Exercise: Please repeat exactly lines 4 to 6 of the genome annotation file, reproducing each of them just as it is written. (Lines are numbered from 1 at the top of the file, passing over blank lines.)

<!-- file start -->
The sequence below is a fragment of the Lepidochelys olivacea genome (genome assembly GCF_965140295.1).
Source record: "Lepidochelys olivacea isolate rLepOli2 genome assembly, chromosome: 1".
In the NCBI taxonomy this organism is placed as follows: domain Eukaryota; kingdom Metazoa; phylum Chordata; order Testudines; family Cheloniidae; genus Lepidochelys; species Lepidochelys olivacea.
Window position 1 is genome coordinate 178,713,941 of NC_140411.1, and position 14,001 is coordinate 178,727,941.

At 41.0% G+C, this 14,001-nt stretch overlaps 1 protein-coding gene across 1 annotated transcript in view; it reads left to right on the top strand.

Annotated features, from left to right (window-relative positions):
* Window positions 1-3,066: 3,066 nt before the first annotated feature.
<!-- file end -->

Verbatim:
Window position 1 is genome coordinate 178,713,941 of NC_140411.1, and position 14,001 is coordinate 178,727,941.

At 41.0% G+C, this 14,001-nt stretch overlaps 1 protein-coding gene across 1 annotated transcript in view; it reads left to right on the top strand.

Annotated features, from left to right (window-relative positions):